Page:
The great crested newt is found over most of Europe, from Great Britain and France, throughout Central Europe and east to the Urals. In Norway it lives in three main areas: in southeastern Norway, in Trondelag and in western Norway between Haugesund and Bergen. In addition to Geitaknottane, we know of several Smaller newt localities in Hardanger. It is also recorded in Samnanger, Os, Bergen, Sveio and Etne. In Norway we also have a smaller, common newt, but it doesn't occur naturally in Hordaland. In a pond in Svein Hovland's garden in Øystese, we have the only single free-living individuals in the country. They came with some water plants, but have managed to survive on their own for several decades.
The greatest threat to the newts is the destruction of their habitats and filling-in and draining of ponds, stocking with fish and pollution. The species is protected, pursuant to the wildlife law, and by international treaties Norway has a special responsibility. Geitaknottane is the first area of Norway to be protected especially to because of the great crested newt. It is of course forbidden to take the newt out of the preserve. The ponds where the newts live in the spring and summer are in quite moist marshes, which do not tolerate much traffic.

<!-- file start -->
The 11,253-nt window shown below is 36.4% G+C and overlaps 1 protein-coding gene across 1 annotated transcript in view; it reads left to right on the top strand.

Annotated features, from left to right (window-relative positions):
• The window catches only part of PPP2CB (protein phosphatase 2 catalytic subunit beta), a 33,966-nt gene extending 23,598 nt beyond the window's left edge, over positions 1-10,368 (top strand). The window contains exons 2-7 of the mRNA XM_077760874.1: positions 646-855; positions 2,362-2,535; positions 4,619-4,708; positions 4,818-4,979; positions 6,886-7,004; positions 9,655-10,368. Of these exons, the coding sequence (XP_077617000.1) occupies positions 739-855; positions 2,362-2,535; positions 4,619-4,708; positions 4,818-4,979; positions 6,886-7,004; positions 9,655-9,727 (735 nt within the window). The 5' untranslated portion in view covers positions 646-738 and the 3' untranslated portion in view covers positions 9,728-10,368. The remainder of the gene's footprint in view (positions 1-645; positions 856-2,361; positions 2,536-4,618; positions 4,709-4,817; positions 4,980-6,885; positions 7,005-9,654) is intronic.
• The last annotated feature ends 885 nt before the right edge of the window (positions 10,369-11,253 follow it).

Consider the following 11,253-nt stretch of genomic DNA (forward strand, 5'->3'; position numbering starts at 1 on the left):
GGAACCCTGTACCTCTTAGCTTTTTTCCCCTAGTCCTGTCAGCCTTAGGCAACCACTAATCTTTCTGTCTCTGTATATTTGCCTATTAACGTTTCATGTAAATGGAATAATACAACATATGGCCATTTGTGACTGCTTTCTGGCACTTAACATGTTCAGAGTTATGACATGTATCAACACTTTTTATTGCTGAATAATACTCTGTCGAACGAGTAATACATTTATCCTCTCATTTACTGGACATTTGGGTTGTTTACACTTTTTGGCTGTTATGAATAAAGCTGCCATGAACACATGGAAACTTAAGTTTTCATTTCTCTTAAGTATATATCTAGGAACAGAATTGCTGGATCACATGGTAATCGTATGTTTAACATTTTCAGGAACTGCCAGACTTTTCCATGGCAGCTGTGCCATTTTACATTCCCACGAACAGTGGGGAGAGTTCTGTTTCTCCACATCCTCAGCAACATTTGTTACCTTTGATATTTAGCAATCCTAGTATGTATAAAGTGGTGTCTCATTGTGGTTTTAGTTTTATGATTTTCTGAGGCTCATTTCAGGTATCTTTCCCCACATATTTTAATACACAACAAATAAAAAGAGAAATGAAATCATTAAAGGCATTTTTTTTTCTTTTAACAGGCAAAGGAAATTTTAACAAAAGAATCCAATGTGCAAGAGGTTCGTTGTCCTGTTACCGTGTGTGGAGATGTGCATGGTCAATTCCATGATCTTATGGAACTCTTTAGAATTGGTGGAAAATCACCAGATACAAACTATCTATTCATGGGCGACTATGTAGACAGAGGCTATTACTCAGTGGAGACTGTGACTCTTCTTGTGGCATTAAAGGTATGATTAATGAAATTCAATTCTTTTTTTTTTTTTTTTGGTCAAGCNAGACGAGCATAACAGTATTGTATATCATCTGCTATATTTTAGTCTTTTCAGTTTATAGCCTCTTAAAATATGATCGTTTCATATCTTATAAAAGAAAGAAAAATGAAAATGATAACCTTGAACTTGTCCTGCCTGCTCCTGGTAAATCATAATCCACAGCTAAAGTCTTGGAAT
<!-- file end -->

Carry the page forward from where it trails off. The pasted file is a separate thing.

Aerial photo of parts of the Geitaknottane nature preserve in the boundary area between Kvam and Kvinnherad. We see Vestrevika in lower right. (Blom Norkart Mapping)
The barren outback in Geitaknottane has many ponds and small tarns that have been undisturbed through the years. The lakes and ponds have never been stocked with fish - and therefore the conditions are good for an unusually high abundance of the rare great crested newt. (Jan Rabben)